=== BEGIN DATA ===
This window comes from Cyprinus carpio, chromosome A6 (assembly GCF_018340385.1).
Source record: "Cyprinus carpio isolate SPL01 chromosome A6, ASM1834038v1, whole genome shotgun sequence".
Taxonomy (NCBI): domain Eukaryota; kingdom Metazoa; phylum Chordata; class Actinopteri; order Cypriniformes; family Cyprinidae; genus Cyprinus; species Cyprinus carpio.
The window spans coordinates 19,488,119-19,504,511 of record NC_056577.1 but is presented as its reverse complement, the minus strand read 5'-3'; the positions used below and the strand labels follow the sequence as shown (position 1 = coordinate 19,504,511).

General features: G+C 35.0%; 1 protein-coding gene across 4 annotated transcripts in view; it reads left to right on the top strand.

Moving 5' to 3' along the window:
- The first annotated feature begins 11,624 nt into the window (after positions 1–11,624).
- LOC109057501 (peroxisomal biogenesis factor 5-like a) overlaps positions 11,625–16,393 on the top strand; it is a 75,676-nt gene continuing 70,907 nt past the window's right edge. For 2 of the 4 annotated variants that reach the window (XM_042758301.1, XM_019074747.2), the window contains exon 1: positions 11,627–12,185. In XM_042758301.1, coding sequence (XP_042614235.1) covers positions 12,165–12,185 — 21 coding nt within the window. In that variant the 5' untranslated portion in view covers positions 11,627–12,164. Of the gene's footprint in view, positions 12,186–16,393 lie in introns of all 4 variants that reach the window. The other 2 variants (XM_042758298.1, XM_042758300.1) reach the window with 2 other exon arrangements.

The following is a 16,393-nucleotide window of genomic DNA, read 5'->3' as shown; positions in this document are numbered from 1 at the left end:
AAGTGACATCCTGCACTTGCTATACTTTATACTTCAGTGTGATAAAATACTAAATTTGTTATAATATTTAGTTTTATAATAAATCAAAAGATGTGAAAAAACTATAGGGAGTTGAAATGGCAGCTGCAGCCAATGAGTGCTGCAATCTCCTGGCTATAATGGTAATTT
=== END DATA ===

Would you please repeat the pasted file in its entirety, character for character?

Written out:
This window comes from Cyprinus carpio, chromosome A6 (assembly GCF_018340385.1).
Source record: "Cyprinus carpio isolate SPL01 chromosome A6, ASM1834038v1, whole genome shotgun sequence".
Taxonomy (NCBI): domain Eukaryota; kingdom Metazoa; phylum Chordata; class Actinopteri; order Cypriniformes; family Cyprinidae; genus Cyprinus; species Cyprinus carpio.
The window spans coordinates 19,488,119-19,504,511 of record NC_056577.1 but is presented as its reverse complement, the minus strand read 5'-3'; the positions used below and the strand labels follow the sequence as shown (position 1 = coordinate 19,504,511).

General features: G+C 35.0%; 1 protein-coding gene across 4 annotated transcripts in view; it reads left to right on the top strand.

Moving 5' to 3' along the window:
- The first annotated feature begins 11,624 nt into the window (after positions 1–11,624).
- LOC109057501 (peroxisomal biogenesis factor 5-like a) overlaps positions 11,625–16,393 on the top strand; it is a 75,676-nt gene continuing 70,907 nt past the window's right edge. For 2 of the 4 annotated variants that reach the window (XM_042758301.1, XM_019074747.2), the window contains exon 1: positions 11,627–12,185. In XM_042758301.1, coding sequence (XP_042614235.1) covers positions 12,165–12,185 — 21 coding nt within the window. In that variant the 5' untranslated portion in view covers positions 11,627–12,164. Of the gene's footprint in view, positions 12,186–16,393 lie in introns of all 4 variants that reach the window. The other 2 variants (XM_042758298.1, XM_042758300.1) reach the window with 2 other exon arrangements.

The following is a 16,393-nucleotide window of genomic DNA, read 5'->3' as shown; positions in this document are numbered from 1 at the left end:
AAGTGACATCCTGCACTTGCTATACTTTATACTTCAGTGTGATAAAATACTAAATTTGTTATAATATTTAGTTTTATAATAAATCAAAAGATGTGAAAAAACTATAGGGAGTTGAAATGGCAGCTGCAGCCAATGAGTGCTGCAATCTCCTGGCTATAATGGTAATTT